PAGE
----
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Christian Science Monitor: Eric Raymond on open-source & why Microsoft's business model will fail

May 10, 2000, 00:59 (9 Talkback[s])
(Other stories by Ryan Finnin Day)

"Open-source is not so new and wacky. The method for developing it is remarkably similar to the one humankind has used since the 1600s to deal with complex problems that require precision: namely, the critical peer-review process used in experimental science. Every innovator is required to "show your work."

"Microsoft's business plan will fail in the first or second quarter of 2001. The logic goes like this: Microsoft depends on stock options to draw top talent. Stock options are an incentive as long as Microsoft can continue increasing revenues. But what happens if it can't?"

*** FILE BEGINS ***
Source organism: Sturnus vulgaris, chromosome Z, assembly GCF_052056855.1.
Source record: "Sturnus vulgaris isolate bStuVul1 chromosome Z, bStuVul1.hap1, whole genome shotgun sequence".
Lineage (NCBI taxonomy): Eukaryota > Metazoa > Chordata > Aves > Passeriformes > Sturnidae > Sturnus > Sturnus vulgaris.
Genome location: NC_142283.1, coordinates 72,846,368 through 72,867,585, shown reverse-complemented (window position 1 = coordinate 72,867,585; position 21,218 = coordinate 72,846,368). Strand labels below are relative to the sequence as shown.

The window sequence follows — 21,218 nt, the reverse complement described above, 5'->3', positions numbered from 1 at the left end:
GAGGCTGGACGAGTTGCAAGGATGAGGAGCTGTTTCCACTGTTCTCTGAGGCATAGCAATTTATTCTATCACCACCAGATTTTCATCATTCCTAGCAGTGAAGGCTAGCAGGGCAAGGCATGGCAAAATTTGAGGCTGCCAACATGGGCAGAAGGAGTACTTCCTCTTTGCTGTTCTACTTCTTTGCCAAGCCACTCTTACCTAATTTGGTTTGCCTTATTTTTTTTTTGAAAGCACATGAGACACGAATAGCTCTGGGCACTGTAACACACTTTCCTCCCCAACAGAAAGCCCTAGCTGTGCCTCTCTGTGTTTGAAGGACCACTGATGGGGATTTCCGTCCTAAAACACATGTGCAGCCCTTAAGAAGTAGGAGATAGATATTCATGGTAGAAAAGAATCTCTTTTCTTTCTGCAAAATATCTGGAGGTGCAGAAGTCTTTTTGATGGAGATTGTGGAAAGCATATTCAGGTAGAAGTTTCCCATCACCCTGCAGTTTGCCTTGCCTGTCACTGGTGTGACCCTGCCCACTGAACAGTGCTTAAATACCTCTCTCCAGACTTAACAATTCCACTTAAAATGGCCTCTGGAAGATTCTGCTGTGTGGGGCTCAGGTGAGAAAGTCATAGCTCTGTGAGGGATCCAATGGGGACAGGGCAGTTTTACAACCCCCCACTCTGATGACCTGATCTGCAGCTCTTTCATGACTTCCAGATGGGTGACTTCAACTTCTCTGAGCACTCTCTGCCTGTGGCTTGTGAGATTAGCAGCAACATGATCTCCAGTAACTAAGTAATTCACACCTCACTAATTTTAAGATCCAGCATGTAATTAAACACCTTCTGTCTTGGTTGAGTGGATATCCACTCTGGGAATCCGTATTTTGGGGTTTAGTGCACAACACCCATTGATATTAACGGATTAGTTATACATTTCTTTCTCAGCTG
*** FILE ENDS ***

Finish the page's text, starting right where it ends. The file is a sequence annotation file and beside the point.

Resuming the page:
"A big source of Microsoft revenue is Windows licensing through OEMs (original equipment manufacturers, like Dell and Compaq). Now, licenses for Windows cost the PC-makers between $70 and $80 per box. As computers get cheaper and more powerful, he says, there will come a time when the price of hardware falls below a threshold that will make the Windows tax on each box too onerous for the OEMs to bear. Raymond predicts this will occur in the first half of 2001."

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